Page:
I don't expect every 'solution' to be the same in every way. And maybe in the future a better solution might emerge (and it could be Exo), but if Liferay lives up what I've seen so far, it would just seem to fufill my medium term requirements "out of the box" more completely.
Thank you for all your hard work! I hope the development stays strong. These open, standards based projects provide ways to cooperate so that people can choose among diverse, high quality components, and maybe we are reaching a plateau of integration. It is going to be very enabling for everyone involved.
Until the API is final and the eXo platform is certified, we decided to focus on the kernel (portlet container - portal - CMS) and to provide core portlets for the portal.
This is why - up to now - we emphased the technology solution and not really the use cases and related portlets. Lportal had another approch, they distribute many portlets and their associated EJB but the kernel will not be able to get certified (unless they use pluto, eXo portlet container or make quite hudge modifications). So I would suggest to use the eXo platform as your portal and port the lportal portlets. One goal of the JSR 168 is allow component portability, so you will see many more portlets on eXo very soon...
Anyway, the incoming beta3 version will be functionnal and it will include many new - home made - portlets.
Hi again Benjamin (if you are still around),
I appreciate your point of view, and understand that, in a sense, Lportal is "broad" rather than "deep," and in a different stage of evolution (possibly a less dynamic one than your own project). However, I need to focus on my medium term "business need" of having certain functionality in X months, while Lportal's JSR 168 conformance and exo's "out of the box" (where I want to be for the most part) facilities (interface and portlets) will hopefully improve.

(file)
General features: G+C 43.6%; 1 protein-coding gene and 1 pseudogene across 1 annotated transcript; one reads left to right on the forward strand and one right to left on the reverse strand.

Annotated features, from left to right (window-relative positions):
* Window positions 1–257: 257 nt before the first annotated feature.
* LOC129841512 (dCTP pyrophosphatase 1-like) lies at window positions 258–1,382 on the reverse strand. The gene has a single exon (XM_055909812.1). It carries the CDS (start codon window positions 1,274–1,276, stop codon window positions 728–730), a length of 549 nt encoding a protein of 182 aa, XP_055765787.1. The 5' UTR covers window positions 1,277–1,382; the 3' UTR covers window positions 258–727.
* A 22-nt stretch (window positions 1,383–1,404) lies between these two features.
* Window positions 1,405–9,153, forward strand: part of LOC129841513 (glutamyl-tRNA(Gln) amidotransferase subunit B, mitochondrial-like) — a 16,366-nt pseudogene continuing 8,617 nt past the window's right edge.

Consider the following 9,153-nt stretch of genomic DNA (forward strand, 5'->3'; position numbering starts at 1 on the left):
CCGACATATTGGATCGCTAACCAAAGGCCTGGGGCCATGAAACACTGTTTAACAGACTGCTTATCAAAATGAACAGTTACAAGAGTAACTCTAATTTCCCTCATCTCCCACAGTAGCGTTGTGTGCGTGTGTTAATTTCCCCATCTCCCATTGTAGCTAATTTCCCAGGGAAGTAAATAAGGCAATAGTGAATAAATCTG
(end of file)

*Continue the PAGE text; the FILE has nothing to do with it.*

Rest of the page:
In any case, I do need to focus on the content management aspect. I was really appreciative of Zope/Plone's "deep" concepts of content (and to a lesser degree workflow). It is easy to do rich searches across, and manage, diverse content, and there are many useful "products," whereas what I have seen of other solutions is more scattered. Can exo offer this today? It is hard to tell with the demo that is posted. I am definately going to track exo as it might have more promise in this area, and keep an eye out for good solutions.
We will update the online demo as soon as the beta3 is out. With that functional version you will be able to access the CMS with a CMS portlet.
To say the truth, I have not used Zope but hope we can have as much functionnalities as you said. Come and post on our forum if you have suggestions, this is the best way to be sure you will get exactly what you want.
Lportal and the eXo platform are two very active concurent projects that have a different strategy, of course I hope and think the eXo's is better :). Anyway, we have quite good connections with Brian and I think that quite soon you will see all lportal portlets on eXo.
Uportal seems to be the best choice because of large community and supported by Sun. In next release it will follow JSR168 and provide i18n.
How do you think about Uportal?
Seems that a few bit twiddles are Enamored with technology.
What is the business case?
Look at http://www.microsoft.com/sharepoint/server/evaluation/overview/technologies.asp
, or PHP Nukes, or Plone or Zope, things that are successfully deployed.
Who cares about API, what does it do for me?
Security, CMS, Forums, ... things I can bill for.
I want a KISS platform, that lets me do something
basicPortal.com takes a "simplest" approach to accomplish business needs (Security, CMS, Forums, etc.) and de-emphasizes technology (Struts/Tiles/Display Tag/iBatis)